Marion: Raises for veteran teachers will stay at 2.3 percent instead of being boosted to 3 percent as the union requested, school board members unanimously decided this week. The union and the district declared an impasse after the district increased starting teacher salaries by $5,700 a year, to $44,750, under a state push toward setting a minimum salary of $47,500. Union officials objected to the smaller raises for veteran teachers, and appealed to the board to choose the larger raise. The extra 0.7 percent would cost the district about $700,000 a year. Ocala Star-Banner.

Leon: The Florida A&M University’s Developmental Research School for K-12 students has closed until Nov. 30 after two coronavirus cases were confirmed this week. Students will switch to remote learning. It’s the second time this fall that the school has closed because of the coronavirus. WTXL. WCTV. Tallahassee Democrat. Recent gang-related violence in Tallahassee has prompted the school district to launch an anti-violence tour of middle and high schools. “We will enhance operations this school year and meet regularly among our partners with the goal of preventing school violence,” said John Hunkiar, the district’s director of safety and security. “Mental health evaluation, intervention and education is a major component of our school safety initiatives.” Tallahassee Democrat.

Bay: Five finalists are named for the teacher of the year award. They are: Paula Kaye Jones, Waller Elementary; Vicki Reding, West Bay Elementary; Kelly Land, Surfside Middle; Patrick Hair, Mosley High; and Crystal Bullock, Bay High. Panama City News Herald.

Indian River: Four parents are suing the school board over its policy requiring students to wear face masks at school. The lawsuit calls the mandate “irrational,” claim it creates separate and unequal learning environments, and said the district gave parents who object to their children wearing face masks no option except to learn remotely. TCPalm. The Indian River County case is one of a growing number of such lawsuits nationwide. Education Dive. A 31-year-old man has been arrested and accused of having a gun on school property. Deputies said Samuel Phillip failed to stop at a stop sign and was pulled over, and a gun and ammunition were found. TCPalm.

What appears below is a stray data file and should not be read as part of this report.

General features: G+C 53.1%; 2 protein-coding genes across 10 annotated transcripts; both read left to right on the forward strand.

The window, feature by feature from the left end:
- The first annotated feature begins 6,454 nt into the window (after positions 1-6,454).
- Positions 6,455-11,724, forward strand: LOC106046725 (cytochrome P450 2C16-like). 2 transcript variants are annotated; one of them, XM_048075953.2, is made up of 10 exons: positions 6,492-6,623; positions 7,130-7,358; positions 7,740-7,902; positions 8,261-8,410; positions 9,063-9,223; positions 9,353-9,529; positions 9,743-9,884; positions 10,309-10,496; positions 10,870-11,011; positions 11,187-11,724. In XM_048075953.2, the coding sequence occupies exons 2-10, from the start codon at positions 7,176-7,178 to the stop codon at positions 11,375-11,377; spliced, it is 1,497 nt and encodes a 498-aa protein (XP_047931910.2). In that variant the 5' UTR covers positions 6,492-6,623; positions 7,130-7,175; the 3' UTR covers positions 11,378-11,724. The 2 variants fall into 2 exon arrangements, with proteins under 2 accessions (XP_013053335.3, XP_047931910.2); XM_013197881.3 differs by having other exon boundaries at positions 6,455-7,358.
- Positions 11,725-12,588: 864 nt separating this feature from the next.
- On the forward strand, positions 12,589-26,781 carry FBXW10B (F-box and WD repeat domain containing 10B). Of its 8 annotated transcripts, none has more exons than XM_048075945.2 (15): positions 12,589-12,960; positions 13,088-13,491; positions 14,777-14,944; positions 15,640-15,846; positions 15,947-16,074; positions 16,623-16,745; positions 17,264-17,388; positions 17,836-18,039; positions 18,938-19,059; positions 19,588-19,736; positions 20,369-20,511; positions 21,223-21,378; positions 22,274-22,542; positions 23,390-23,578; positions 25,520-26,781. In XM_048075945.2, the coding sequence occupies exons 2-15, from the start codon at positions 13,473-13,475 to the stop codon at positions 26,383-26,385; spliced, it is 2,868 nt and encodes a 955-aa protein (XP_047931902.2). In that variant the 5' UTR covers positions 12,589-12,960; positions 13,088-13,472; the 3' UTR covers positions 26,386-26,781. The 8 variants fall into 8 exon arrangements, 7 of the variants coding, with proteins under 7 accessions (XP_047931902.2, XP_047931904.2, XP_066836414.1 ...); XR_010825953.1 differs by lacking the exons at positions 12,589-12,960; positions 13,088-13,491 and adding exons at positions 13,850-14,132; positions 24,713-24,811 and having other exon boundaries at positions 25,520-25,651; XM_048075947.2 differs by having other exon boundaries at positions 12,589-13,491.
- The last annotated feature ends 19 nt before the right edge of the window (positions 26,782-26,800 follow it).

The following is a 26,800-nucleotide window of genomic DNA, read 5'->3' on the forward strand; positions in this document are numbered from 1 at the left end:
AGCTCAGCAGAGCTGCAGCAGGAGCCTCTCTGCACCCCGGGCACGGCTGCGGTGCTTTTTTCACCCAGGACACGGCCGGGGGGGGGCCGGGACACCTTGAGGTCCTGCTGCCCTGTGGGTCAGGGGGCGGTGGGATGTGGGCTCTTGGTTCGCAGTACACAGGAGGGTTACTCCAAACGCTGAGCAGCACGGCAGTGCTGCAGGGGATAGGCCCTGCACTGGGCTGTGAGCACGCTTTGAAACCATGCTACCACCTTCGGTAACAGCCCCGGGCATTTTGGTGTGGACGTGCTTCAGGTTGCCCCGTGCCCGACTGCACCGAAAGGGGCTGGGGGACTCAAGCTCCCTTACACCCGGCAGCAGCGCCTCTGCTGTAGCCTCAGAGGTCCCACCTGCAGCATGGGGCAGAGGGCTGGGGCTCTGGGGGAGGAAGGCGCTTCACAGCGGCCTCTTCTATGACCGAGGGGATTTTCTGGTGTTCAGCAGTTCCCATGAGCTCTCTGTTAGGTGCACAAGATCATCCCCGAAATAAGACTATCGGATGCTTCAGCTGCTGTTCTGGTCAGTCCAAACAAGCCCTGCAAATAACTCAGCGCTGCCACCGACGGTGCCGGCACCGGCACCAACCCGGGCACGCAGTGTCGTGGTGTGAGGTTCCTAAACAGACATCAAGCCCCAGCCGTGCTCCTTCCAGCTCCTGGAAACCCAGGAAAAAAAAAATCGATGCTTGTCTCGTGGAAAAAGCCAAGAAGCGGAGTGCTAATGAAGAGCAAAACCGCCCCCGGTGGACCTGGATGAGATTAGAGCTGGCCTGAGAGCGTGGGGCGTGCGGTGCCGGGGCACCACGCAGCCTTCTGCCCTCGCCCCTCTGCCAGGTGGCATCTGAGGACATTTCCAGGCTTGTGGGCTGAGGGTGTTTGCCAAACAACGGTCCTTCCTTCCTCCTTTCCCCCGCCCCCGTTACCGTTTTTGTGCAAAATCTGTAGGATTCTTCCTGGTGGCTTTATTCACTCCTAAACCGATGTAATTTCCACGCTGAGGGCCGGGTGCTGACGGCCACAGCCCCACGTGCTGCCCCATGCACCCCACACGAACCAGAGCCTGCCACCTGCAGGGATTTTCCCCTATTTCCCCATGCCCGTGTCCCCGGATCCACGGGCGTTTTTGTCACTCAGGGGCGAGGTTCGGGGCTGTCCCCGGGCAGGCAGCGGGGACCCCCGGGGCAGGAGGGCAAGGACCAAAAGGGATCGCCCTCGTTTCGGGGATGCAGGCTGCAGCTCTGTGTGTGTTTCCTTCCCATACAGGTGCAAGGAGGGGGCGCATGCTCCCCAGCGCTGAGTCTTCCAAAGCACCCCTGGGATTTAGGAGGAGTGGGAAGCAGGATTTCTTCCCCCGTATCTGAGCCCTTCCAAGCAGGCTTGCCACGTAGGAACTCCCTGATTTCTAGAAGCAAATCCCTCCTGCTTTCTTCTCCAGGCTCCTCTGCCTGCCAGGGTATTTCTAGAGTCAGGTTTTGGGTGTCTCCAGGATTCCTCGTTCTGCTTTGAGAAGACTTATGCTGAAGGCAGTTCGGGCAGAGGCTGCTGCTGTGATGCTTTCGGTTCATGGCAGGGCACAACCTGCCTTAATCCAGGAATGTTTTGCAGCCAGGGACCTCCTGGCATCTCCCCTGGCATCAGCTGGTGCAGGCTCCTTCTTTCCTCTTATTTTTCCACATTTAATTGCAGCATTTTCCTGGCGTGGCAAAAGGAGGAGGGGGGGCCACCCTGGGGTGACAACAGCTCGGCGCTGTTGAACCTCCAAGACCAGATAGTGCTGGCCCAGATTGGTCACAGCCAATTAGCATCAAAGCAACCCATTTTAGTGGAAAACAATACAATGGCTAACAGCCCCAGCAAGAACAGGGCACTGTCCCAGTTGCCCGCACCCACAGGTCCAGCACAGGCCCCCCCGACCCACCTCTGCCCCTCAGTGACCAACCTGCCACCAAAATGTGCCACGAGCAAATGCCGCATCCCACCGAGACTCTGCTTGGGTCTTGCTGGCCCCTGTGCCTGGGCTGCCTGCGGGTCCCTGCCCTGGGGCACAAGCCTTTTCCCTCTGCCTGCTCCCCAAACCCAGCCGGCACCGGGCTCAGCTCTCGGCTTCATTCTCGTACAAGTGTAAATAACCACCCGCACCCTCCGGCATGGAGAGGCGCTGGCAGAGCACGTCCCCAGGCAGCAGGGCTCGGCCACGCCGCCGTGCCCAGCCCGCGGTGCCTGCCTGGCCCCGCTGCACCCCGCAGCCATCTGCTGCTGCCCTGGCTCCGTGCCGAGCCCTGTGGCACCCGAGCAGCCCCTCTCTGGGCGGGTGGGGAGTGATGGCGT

Okeechobee: Nineteen students from the Osceola Middle School in Okeechobee are being quarantined for 14 days after one student tested positive for the coronavirus. WPEC.

Jackson: Beginning today, the Marianna K-8 School is switching to online-only learning until Nov. 30 because of an outbreak of coronavirus cases at the school. “While the positive COVID cases at Marianna K-8 School continue to remain minimal, the number of quarantined individuals is rising due to community and school contact,” said Superintendent Larry Moore. WMBB. WJHG.

Bradford: When the next semester begins, students who had been attending school through the Bradford Essentials online learning program will have to return to the classroom, choose one of two other virtual options or switch to home-schooling. Bradford Essentials allows students to livestream classes from home. Officials said it was created under the state’s emergency order for the first semester, but that order expires at the end of the year and the state has not yet decided if it will fully fund it during the next semester. WJXT.

Colleges and universities: The University of South Florida is proposing to place five academic programs at its St. Petersburg campus to try to boost enrollment. In the first two years, the campus would introduce programs for environmental and oceanographic sciences, technology and sustainability, and STEM teaching preparation. In years 3 and 4, programs for visual and performing arts and business categories of finance, risk management and insurance would be added. In the fifth year, programs for advanced nursing degrees and accelerated nursing degrees would begin. St. Pete Catalyst.

School reopening lawsuit: State attorneys are petitioning the First District Court of Appeal to deny a request for a rehearing of the lawsuit challenging the constitutionality of Education Commissioner Richard Corcoran’s July order for districts to offer in-person classes. The suit, brought by the Florida Education Association teachers union and other plaintiffs, won at the circuit court level but was overturned by the appeals court. Plaintiffs are asking for a rehearing by the full 14-member court, while the state contends the three-judge panel that rejected the initial decision ruled correctly. News Service of Florida.

School district rankings: St. Johns County has the best school district in the state, according to ratings by Niche, a ranking and review website. Sarasota is second, followed by Okaloosa, Seminole and Martin. U.S. Department of Education data, test scores, college data and ratings from Niche users are collected to compile letter grades for academics, diversity, teachers, college prep, clubs and activities, health and safety, administration, sports, food, and resources and facilities. Patch.

Education podcasts: LearningEdge founder Chris Sturgis talks with Step Up For Students president Doug Tuthill about her company’s competency-based approach that veers away from the A-F grading system and toward a system that helps students develop social-emotional skills such as self-management, empathy and relationship management. redefinED.